Port Type     : Root Port
Version       : 1.1
Command/Status: 0x4010/0x0504
Device Id     :
  VenId:DevId : 8086:a296
  Class code  : 030400
  Function No : 0x00
  Device No   : 0x1c
  Segment     : 0x0000
  Primary Bus : 0x00
  Second. Bus : 0x00
  Slot        : 0x0000
Dev. Serial # : 0000000000000000
Express Capability Information @ ffff8200b733a17c
Device Caps : 00008001 Role-Based Error Reporting: 1
  Device Ctl  : 0007 ur FE NF CE
  Dev Status  : 0014 ur FE nf ce
   Root Ctl   : 0008 fs nfs cs

AER Information @ ffff8200b733a1b8
  Uncorrectable Error Status    : 00000010 ur ecrc mtlp rof uc ca cto fcp ptlp sd DLP und
  Uncorrectable Error Mask      : 00010000 ur ecrc mtlp rof UC ca cto fcp ptlp sd dlp und
  Uncorrectable Error Severity  : 00060011 ur ecrc MTLP ROF uc ca cto fcp ptlp sd DLP UND
  Correctable Error Status      : 00000000 adv rtto rnro dllp tlp re
  Correctable Error Mask        : 00002000 ADV rtto rnro dllp tlp re
  Caps & Control                : 00000004 ecrcchken ecrcchkcap ecrcgenen ecrcgencap FEP
  Header Log                    : 00000000 00000000 00000000 00000000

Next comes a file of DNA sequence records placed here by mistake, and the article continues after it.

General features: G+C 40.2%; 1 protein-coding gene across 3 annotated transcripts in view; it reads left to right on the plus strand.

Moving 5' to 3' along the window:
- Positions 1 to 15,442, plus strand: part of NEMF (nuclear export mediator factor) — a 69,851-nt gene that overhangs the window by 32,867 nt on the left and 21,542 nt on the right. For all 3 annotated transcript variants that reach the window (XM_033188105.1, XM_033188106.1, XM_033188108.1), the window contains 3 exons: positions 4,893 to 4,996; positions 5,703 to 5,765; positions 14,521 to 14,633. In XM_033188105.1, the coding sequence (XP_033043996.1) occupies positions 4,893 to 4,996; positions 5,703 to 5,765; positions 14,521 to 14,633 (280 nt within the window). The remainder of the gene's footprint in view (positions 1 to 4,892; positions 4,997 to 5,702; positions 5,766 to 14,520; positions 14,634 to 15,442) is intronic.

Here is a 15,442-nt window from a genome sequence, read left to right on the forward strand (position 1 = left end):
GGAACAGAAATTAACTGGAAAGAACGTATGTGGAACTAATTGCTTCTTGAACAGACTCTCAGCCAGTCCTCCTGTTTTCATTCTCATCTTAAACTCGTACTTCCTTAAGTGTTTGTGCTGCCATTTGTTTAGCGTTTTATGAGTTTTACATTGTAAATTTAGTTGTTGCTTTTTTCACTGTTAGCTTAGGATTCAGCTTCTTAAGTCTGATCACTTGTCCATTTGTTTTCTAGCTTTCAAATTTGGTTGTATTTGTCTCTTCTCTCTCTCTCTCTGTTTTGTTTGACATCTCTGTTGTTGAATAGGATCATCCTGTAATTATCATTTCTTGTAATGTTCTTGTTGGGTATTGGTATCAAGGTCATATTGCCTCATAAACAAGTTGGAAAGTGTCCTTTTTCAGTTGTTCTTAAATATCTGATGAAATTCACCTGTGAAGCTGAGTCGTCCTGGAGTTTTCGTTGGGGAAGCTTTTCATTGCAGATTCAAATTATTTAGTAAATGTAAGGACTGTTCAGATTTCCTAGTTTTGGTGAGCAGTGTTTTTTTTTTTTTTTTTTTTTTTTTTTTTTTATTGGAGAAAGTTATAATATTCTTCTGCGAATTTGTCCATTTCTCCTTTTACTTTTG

Root Error Command            : 00000000 fen nfen cen
  Root Error Status             : 00000000 MSG# 00 fer nfer fuf mur ur mcr cer
  Correctable Error Source ID   : 00,00,00
  Correctable Error Source ID   : 00,00,00

These two commands contain enough information to find the actual problem. In this example, PCI Express (PCIe) advanced error reporting structure provided(errors marked red) for device 8086:a296 (South Bridge). From the PCIe documentation, it appears that 0x124 BSOD is triggered by the “Data Link Protocol Error” UCE. The further analysis could be done by the PCIe team.


While debugging Windows* black screen hangs and crashes is a difficult task, Intel® Debug Extensions for WinDbg* included with Intel® System Debugger simplifies the debug process by providing Intel© DCI connection method to otherwise unresponsive Windows* target.